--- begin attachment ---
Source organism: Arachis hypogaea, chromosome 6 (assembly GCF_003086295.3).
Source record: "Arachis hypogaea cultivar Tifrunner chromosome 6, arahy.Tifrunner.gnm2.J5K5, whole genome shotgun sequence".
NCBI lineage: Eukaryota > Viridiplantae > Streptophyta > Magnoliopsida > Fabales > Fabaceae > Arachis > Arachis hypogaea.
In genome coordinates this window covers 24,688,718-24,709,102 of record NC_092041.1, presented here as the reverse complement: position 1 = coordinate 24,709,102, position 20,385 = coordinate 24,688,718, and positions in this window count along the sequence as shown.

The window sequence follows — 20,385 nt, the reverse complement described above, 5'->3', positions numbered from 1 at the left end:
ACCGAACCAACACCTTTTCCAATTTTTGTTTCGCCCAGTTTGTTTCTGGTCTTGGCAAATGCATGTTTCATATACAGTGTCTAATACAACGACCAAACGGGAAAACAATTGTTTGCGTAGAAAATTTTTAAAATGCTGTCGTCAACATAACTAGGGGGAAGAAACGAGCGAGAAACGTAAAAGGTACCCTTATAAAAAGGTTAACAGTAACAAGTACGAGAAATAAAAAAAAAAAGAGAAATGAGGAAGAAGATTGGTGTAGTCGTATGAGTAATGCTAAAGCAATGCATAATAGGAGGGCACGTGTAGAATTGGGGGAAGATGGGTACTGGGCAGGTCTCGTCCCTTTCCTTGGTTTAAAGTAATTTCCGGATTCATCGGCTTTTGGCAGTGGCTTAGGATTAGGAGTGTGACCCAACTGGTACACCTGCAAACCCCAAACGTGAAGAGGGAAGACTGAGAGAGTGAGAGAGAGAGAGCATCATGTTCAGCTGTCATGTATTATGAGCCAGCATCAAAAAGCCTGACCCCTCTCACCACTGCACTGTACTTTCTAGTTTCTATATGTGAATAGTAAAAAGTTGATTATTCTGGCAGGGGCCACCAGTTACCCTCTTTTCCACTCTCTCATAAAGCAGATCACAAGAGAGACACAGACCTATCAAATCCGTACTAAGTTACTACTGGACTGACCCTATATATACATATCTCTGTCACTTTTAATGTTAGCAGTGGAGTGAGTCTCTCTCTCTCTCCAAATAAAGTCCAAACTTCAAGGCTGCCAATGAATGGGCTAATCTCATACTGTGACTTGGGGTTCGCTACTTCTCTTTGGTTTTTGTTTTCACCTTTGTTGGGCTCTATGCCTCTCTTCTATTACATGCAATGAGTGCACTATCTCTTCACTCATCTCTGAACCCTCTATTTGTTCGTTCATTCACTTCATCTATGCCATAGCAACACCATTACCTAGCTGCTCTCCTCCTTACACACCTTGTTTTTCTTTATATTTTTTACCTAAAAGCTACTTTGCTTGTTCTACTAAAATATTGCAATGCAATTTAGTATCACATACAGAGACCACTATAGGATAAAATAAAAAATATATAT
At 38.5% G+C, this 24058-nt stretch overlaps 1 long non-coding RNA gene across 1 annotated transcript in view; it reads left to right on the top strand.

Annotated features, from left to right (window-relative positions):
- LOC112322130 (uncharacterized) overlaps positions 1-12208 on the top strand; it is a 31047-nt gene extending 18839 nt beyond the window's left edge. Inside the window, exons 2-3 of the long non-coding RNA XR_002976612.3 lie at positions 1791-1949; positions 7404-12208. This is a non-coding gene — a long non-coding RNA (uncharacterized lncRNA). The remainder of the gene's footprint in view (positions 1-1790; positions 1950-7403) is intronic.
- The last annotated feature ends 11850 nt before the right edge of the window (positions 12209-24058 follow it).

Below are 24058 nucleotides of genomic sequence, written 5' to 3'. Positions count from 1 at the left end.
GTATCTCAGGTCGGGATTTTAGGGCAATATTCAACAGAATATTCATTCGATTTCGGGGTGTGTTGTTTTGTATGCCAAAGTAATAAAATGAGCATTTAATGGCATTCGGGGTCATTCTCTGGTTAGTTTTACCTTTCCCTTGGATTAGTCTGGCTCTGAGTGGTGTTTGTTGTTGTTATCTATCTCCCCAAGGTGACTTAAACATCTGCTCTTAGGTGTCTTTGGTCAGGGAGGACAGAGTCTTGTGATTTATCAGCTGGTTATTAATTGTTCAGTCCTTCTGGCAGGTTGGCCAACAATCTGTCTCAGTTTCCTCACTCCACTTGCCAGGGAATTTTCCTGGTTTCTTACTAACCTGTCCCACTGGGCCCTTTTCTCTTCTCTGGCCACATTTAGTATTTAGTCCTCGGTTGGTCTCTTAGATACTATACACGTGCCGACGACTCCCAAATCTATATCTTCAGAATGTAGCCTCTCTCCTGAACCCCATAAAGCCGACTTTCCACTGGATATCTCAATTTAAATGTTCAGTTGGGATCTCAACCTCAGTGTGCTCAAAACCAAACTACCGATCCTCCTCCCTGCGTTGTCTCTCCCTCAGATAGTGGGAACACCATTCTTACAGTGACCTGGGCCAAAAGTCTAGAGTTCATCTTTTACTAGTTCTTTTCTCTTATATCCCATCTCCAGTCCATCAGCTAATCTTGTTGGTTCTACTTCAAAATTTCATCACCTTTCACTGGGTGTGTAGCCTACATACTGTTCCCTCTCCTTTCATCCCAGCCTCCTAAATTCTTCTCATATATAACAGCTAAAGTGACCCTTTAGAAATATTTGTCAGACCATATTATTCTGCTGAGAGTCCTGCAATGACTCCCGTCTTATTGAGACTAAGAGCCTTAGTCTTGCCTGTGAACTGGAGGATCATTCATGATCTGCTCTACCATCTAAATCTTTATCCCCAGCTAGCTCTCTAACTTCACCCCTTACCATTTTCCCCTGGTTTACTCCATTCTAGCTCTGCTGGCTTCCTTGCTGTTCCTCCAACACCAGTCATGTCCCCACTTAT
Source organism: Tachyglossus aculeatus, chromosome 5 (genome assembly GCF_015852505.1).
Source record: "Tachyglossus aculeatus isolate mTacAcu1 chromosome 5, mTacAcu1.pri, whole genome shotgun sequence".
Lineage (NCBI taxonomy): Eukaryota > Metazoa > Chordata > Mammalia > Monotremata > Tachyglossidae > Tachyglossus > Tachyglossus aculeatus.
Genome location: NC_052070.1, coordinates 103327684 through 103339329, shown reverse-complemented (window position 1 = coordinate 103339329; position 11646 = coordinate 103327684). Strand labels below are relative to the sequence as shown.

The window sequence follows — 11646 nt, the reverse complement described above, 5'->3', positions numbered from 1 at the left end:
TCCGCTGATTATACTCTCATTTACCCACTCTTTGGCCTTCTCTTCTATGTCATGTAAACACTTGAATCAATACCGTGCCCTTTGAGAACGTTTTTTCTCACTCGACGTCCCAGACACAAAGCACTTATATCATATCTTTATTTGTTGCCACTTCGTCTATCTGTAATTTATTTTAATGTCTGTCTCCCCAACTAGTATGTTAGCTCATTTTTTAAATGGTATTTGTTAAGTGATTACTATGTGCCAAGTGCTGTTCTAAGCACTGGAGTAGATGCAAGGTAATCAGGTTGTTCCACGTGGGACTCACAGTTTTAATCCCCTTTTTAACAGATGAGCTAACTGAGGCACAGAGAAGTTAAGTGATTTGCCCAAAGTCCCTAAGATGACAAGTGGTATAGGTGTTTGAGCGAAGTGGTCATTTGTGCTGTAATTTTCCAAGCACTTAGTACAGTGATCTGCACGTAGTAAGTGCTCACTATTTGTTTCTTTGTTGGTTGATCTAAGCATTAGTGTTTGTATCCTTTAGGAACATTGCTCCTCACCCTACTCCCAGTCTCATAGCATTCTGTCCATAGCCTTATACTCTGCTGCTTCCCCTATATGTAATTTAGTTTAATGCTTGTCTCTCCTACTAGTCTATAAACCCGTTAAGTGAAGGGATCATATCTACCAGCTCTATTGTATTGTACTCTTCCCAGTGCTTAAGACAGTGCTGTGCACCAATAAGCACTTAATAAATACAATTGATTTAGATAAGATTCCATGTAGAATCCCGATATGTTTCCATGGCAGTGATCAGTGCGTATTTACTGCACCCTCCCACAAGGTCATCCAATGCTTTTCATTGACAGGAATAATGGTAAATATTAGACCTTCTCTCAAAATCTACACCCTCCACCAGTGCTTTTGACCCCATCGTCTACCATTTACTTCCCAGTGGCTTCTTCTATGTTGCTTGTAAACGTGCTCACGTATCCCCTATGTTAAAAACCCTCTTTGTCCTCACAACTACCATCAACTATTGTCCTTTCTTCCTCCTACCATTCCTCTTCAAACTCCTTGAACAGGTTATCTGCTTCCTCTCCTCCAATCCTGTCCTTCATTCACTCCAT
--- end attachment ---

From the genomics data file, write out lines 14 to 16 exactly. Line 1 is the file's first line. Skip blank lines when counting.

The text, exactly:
Source record: "Tachyglossus aculeatus isolate mTacAcu1 chromosome 5, mTacAcu1.pri, whole genome shotgun sequence".
Lineage (NCBI taxonomy): Eukaryota > Metazoa > Chordata > Mammalia > Monotremata > Tachyglossidae > Tachyglossus > Tachyglossus aculeatus.
Genome location: NC_052070.1, coordinates 103327684 through 103339329, shown reverse-complemented (window position 1 = coordinate 103339329; position 11646 = coordinate 103327684). Strand labels below are relative to the sequence as shown.